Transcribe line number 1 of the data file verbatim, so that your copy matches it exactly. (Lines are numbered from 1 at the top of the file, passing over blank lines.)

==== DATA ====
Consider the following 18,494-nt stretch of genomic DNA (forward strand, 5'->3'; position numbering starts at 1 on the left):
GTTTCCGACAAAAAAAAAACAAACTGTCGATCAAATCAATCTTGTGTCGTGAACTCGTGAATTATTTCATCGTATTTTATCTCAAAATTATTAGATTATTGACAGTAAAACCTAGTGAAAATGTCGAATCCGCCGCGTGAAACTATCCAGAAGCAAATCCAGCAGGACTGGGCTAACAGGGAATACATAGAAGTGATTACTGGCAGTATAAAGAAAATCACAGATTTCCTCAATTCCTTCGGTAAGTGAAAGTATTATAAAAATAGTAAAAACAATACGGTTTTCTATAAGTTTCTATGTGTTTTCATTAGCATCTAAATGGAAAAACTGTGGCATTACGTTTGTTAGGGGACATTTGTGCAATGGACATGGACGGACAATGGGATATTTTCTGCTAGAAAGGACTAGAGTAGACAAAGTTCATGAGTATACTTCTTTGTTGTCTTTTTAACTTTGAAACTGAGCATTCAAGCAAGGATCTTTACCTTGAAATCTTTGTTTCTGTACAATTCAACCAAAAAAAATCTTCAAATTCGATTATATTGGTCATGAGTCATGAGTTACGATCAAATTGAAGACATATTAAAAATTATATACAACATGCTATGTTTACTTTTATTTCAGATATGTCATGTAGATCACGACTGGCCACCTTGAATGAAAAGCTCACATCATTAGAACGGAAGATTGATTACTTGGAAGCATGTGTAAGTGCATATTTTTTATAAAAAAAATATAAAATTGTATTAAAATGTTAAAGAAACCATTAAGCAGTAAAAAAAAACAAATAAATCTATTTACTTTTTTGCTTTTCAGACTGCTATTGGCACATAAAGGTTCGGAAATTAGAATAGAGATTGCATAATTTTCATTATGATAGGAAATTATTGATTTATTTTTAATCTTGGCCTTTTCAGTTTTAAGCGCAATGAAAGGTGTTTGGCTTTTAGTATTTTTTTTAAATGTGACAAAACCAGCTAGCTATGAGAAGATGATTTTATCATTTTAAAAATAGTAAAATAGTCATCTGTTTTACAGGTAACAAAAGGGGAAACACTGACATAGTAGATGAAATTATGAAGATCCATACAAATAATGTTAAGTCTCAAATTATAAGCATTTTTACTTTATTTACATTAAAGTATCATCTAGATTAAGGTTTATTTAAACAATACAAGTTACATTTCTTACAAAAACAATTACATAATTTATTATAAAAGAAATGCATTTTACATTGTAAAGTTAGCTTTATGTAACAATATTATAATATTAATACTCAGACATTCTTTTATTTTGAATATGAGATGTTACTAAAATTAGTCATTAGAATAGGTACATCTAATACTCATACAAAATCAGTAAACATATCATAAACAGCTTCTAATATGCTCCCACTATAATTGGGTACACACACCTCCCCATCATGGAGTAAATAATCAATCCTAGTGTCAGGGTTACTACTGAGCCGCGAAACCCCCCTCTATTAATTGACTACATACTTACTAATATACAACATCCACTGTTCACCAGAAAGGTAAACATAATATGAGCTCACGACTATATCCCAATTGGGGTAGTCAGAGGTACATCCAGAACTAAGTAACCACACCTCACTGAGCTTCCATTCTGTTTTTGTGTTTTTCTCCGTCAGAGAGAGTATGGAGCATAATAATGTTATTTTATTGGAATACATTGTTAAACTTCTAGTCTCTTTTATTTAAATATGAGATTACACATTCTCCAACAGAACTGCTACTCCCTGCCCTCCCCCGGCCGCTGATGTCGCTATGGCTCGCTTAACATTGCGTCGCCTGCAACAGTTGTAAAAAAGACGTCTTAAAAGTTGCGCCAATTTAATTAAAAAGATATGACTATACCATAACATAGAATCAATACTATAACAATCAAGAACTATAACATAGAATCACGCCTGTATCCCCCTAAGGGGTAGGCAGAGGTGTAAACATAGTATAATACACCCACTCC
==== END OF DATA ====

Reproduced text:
Consider the following 18,494-nt stretch of genomic DNA (forward strand, 5'->3'; position numbering starts at 1 on the left):